A worker at the Tibetan Youth Travel Service confirmed the ban, which became effective on Tuesday, July 14, 2011, related to celebrations marking the 60th anniversary of Chinese rule in Tibet, which according to a report scheduled until July.
Meanwhile, the regional tourism bureau declined to comment when contacted by AFP, while a spokesman for the Tibetan government said he was not aware of the situation.
Tension in Tibet occurred when many of its citizens accused the government of trying to dilute their culture and call that their worries over what they perceive as the domination of the majority Han ethnic group.
Anxiety continues to be a big anti-government riots in Lhasa in March 2008, which later spread to neighboring provinces.
Immediately after the riots of 2008, foreign tourists are prohibited from visiting the Himalayan region for over 12 months.
In March this year, Tibet once again closed to foreigners before warning the riots. However, travel agencies said that foreign visitors can travel from April to June.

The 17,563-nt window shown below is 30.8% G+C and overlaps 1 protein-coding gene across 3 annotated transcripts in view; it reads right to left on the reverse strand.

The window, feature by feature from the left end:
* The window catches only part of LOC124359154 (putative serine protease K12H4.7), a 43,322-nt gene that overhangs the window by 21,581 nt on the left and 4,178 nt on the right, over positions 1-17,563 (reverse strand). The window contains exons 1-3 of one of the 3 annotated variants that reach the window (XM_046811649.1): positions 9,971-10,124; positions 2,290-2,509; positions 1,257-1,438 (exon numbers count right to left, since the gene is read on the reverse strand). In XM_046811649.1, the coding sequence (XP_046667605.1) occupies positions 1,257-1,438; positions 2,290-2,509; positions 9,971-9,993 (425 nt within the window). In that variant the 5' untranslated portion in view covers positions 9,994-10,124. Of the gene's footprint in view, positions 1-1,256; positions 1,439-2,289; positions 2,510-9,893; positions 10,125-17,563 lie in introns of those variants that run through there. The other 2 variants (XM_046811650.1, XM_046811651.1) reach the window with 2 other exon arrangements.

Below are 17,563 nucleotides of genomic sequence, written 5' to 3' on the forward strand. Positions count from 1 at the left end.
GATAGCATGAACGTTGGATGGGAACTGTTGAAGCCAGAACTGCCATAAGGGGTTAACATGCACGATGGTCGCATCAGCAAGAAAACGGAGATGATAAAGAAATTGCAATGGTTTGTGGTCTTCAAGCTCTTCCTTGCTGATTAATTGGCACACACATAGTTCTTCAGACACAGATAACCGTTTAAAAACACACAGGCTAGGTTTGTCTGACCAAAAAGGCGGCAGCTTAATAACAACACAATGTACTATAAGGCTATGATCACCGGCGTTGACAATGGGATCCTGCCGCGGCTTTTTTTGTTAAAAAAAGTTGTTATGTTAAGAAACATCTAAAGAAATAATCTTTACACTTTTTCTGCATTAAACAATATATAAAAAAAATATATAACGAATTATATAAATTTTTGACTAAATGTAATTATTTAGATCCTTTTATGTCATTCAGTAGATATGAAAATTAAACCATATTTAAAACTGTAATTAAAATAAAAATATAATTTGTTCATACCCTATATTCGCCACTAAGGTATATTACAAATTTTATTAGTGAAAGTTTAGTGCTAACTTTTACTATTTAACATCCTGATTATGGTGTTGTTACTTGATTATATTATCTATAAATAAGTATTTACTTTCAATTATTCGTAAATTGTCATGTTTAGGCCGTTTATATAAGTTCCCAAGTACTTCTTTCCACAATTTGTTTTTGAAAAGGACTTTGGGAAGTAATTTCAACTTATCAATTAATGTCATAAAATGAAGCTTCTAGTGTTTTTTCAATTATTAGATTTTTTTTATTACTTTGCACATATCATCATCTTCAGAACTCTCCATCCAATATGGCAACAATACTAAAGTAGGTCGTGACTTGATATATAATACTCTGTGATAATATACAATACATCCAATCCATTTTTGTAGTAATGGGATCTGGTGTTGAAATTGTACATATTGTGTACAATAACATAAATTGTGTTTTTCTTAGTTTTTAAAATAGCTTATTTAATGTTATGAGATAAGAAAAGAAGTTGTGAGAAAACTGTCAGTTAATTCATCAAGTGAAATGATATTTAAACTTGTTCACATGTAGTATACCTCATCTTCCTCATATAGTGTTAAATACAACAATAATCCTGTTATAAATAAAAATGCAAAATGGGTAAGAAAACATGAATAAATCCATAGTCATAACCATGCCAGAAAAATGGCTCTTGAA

Even when foreigners are allowed entry, the government asked them to obtain special permission, other than Chinese visa, and travel in groups.
China, who said the standard of living in Tibet increased significantly since China ruled the region in 1951, has increased security in Tibet since riots in 2008. However, reports still emerge riot. An area in Sichuan province in southwest China hit by demonstrations earlier this year after a Tibetan monk sacrificed themselves and died in the incident which seemed to be the anti-government protests.